12. First off, financially, a Lambo is a depreciating asset.Lambos are going to depreciate 10-15% year. If you can afford that, who cares?
    That’s not a bad thing. It’s just not accurate to count on appreciation. I’ve watched this for well over 40 years, going back to Jaramas and Isleros and was a regular Concours judge when Ferrucio was still around.
    I’ve had lots of exotic cars (although never chose a Lambo). I like driving. Real estate has made it possible that I can own and drive whatever car(s) I want. I do NOT finance them. Three weeks ago I sold my 2007 Bentley Continental GT and upgraded (IMHO) to a Ferrari 599 GTB Fiorano.
    I’m motivated by interesting cars and fascinating people. My early interest in Ferraris lead me to join the Ferrari Owners Club in 1975 which provided access to all sorts of very wealthy, interesting (and many high-profile) people. Few that I knew of needed to finance their cars because they were not significant in proportion to their net worth.
    That being said, if you enjoy nice cars, they motivate you and are not an obsession that causes a financial burden or distract ice business interference, then go buy what you want and apologize to no one!

    • Thanks for the comment Rick,
      I would disagree with you on Lambos being a depreciating asset. At least after a certain point. The Isleros, Jaramas, Espadas are much less desirable lambos than the more iconic Countach, Muira and I think Diablos. The Muiras went from $250,000 a few years ago to $800,000 today and te Countach went from $80,000 to $300,000 in the last few years. Anyway, I am not counting on it appreciating sine I can’t see myself selling it.

      Those are some nice cars you have had!

  13. Hi Mark,
    I have been following your blogs and articles from1 and half year. I get encouragement after reading your blogs. I want to invest in a rental property but in my market it is not feasible to do so. I am curious to know if you can make me your partner in couple rental properties as it comes. I live in UT and not aware of your market but as per your talk, you are saying you make pretty decent cash flow on each of your properties. I would like to know if that is possible for me staying apart. I don’t mind driving and seeing and checking the property if good deal comes up.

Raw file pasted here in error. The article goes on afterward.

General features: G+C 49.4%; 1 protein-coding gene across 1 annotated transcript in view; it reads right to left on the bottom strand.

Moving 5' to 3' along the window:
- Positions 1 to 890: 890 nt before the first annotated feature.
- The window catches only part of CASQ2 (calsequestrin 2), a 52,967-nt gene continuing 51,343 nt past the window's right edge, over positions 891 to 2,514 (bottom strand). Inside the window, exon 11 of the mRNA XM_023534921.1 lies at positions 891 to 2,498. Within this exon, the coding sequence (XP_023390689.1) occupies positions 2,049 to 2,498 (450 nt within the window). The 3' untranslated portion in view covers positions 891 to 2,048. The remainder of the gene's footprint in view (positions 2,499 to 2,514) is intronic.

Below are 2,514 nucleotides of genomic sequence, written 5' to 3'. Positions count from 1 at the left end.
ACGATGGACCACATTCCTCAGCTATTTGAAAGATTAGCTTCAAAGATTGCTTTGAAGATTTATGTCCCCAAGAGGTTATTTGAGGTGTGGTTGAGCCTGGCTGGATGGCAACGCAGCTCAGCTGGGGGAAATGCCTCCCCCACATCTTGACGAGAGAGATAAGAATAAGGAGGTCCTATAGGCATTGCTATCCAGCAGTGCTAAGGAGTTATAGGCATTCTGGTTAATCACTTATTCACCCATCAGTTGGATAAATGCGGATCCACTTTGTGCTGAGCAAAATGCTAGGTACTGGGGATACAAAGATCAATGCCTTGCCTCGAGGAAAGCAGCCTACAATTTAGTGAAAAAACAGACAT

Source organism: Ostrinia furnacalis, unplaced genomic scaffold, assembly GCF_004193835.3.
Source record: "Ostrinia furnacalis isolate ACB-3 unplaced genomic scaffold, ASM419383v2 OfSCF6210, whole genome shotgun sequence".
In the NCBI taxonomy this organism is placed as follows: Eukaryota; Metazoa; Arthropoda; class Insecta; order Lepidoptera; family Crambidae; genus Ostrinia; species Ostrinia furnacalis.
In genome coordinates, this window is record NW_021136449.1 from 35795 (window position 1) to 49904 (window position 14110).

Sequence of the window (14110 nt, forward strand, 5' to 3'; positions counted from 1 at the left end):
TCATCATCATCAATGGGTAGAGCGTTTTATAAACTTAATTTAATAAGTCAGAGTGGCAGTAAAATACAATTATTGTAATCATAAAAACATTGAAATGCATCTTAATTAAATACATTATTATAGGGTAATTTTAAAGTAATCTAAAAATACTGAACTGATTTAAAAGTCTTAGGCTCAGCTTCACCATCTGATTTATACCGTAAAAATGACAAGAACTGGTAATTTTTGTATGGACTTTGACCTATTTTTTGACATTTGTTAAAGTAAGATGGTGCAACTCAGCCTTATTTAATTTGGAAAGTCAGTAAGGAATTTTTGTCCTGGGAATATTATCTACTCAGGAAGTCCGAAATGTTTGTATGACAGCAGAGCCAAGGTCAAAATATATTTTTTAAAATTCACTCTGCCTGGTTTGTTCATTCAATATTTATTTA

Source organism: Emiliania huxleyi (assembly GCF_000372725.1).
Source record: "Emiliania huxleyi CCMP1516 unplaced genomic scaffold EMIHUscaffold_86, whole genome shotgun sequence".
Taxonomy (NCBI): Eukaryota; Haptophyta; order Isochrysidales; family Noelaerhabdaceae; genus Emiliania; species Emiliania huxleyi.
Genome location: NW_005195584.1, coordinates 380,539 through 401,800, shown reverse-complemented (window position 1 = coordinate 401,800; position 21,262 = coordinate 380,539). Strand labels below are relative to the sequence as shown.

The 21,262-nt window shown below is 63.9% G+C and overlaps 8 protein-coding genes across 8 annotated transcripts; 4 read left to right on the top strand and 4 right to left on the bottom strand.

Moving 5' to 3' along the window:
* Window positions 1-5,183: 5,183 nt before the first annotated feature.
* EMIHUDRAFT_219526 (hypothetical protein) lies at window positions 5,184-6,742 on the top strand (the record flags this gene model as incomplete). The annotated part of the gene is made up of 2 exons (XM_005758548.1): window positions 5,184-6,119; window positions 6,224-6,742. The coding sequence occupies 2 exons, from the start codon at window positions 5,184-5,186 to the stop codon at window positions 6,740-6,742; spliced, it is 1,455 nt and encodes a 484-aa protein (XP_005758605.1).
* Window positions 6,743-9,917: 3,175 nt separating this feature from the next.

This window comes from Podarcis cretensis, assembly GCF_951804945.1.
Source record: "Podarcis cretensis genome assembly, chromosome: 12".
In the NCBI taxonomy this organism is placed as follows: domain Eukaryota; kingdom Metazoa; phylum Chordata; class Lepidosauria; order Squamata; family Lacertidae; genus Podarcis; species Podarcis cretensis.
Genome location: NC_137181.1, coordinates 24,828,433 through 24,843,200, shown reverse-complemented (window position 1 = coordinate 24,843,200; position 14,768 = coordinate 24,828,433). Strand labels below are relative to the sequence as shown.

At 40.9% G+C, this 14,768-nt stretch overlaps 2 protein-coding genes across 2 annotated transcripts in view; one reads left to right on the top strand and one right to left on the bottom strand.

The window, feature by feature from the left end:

I am highly interested in owning a rental property but not sure where to start out. I want help into that part.

    I will appreciate all your advice and comments.

  14. Mark, that is so awesome! I know from following you on your blog that this is something you have wanted for a long time so a big congratulations to you. Hopefully, I’ll get to see it the next time I come down to see Justin.

    That is too funny about giving MMM a ride in it!

  15. Mark,

    Something about your articles always pulls a response from me. I admire how you not only appreciate the power of goals, visualization, etc., but also how you have the WILL to share your ideas. The point of your article (as I see it) was to show what can happen if you stay focused mentally. I live that way, but very rarely share my thoughts because most people (in my area) aren’t able to grasp it or they just think it’s “just fluff.” I study the same material as you and I live on a similar path. I focus daily on goals. I am 48 years old and a multimillionaire, I am a chiropractor, I am a landlord or 43 rentals, and I have a flip business with a constantly changing inventory. In other words, I don’t SLEEP much. I cannot imagine overseeing 9 flips simultaneously like you. So in the end, I say keep it up. I suppose there are many people you may turn on to their own potential by showing your results. Thanks for showing what can be accomplished by thinking right and focusing on goals. It’s inspiring.

  16. Cristina Abellar on

    I always find your articles worth reading & very inspiring. I had terrible days where things go wrong one after another. When I have these moments I feel so alone & turn to my faith in prayers. You are the answer to my prayer Mark! Thank you for taking the time to share your positive outlook in life, for all the ideas you have, for your constant reminder of setting goals & aiming high.